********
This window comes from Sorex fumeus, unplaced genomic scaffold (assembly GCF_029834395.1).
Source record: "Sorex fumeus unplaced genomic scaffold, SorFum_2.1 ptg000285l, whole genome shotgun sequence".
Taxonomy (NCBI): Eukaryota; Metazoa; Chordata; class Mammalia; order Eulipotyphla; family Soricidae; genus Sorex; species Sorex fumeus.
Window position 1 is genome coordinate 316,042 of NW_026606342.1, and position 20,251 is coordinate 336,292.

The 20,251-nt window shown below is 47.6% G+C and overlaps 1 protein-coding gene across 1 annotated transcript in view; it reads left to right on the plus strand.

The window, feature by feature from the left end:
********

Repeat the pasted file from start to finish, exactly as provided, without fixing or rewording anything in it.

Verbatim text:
This window comes from Sorex fumeus, unplaced genomic scaffold (assembly GCF_029834395.1).
Source record: "Sorex fumeus unplaced genomic scaffold, SorFum_2.1 ptg000285l, whole genome shotgun sequence".
Taxonomy (NCBI): Eukaryota; Metazoa; Chordata; class Mammalia; order Eulipotyphla; family Soricidae; genus Sorex; species Sorex fumeus.
Window position 1 is genome coordinate 316,042 of NW_026606342.1, and position 20,251 is coordinate 336,292.

The 20,251-nt window shown below is 47.6% G+C and overlaps 1 protein-coding gene across 1 annotated transcript in view; it reads left to right on the plus strand.

The window, feature by feature from the left end: